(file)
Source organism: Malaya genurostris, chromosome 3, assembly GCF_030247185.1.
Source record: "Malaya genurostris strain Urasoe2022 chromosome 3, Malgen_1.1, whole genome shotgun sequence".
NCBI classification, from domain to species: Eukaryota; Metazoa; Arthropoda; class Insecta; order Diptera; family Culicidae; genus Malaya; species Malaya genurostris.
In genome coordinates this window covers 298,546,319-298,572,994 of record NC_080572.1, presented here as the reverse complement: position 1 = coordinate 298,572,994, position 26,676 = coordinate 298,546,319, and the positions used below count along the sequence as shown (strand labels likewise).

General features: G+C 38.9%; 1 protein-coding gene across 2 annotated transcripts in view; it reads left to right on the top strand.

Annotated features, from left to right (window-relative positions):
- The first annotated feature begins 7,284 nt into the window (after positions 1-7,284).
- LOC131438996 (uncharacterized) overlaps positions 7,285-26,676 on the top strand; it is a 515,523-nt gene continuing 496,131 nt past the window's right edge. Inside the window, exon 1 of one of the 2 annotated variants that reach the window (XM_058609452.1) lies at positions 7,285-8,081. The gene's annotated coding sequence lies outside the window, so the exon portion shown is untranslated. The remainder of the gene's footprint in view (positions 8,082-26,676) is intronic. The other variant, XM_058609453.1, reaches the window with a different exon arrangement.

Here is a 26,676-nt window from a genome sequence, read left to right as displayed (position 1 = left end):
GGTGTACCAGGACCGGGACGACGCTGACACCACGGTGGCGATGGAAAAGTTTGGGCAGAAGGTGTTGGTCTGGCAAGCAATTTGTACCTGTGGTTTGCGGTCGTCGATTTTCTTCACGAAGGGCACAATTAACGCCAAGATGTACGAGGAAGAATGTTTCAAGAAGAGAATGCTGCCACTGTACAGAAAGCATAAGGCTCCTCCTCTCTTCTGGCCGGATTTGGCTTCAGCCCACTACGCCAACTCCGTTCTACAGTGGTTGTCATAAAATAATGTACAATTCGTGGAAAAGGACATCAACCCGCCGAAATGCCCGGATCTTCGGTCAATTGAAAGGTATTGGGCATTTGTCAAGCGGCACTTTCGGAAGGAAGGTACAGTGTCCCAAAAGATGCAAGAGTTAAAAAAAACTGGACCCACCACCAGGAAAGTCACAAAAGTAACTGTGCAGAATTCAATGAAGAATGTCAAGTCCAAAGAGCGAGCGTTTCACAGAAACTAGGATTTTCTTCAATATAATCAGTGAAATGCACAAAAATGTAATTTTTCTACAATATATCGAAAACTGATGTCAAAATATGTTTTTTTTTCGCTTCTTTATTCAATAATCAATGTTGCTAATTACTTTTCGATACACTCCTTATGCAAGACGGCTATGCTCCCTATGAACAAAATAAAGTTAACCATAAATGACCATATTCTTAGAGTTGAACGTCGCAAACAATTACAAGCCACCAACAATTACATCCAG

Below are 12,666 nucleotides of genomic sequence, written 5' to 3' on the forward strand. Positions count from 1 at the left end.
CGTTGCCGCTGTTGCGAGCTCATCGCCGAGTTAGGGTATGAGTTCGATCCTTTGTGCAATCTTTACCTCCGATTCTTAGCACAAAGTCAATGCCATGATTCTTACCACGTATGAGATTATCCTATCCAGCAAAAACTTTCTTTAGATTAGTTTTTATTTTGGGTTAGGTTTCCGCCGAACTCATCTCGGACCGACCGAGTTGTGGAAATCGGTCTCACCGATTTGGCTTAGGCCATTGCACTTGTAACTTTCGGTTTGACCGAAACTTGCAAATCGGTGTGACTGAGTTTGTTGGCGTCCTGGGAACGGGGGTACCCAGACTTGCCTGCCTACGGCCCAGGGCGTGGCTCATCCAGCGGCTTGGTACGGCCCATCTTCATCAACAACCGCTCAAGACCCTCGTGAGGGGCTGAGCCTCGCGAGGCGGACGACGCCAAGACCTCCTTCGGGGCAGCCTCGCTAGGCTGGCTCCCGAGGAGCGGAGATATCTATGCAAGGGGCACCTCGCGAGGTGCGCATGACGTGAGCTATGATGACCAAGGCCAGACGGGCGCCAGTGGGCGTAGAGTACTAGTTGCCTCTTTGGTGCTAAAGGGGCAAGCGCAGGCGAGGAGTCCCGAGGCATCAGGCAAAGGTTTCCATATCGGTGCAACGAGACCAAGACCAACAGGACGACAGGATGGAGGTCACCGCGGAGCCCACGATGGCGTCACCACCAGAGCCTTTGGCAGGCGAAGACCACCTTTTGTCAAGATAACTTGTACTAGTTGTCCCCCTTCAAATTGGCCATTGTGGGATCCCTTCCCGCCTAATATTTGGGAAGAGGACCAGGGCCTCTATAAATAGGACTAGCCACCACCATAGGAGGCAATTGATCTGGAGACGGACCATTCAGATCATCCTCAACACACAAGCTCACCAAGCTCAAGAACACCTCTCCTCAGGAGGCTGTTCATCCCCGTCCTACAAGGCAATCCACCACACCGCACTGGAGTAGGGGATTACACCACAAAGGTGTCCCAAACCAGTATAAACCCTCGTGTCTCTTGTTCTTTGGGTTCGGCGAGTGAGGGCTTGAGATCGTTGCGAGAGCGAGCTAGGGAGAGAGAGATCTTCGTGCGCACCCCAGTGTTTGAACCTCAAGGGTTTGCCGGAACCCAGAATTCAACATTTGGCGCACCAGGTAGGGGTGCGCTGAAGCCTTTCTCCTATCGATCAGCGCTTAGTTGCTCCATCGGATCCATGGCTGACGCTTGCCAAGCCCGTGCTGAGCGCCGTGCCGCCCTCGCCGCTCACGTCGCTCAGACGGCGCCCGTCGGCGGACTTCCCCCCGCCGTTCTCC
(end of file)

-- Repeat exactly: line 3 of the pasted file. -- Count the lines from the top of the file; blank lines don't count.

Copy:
NCBI classification, from domain to species: Eukaryota; Metazoa; Arthropoda; class Insecta; order Diptera; family Culicidae; genus Malaya; species Malaya genurostris.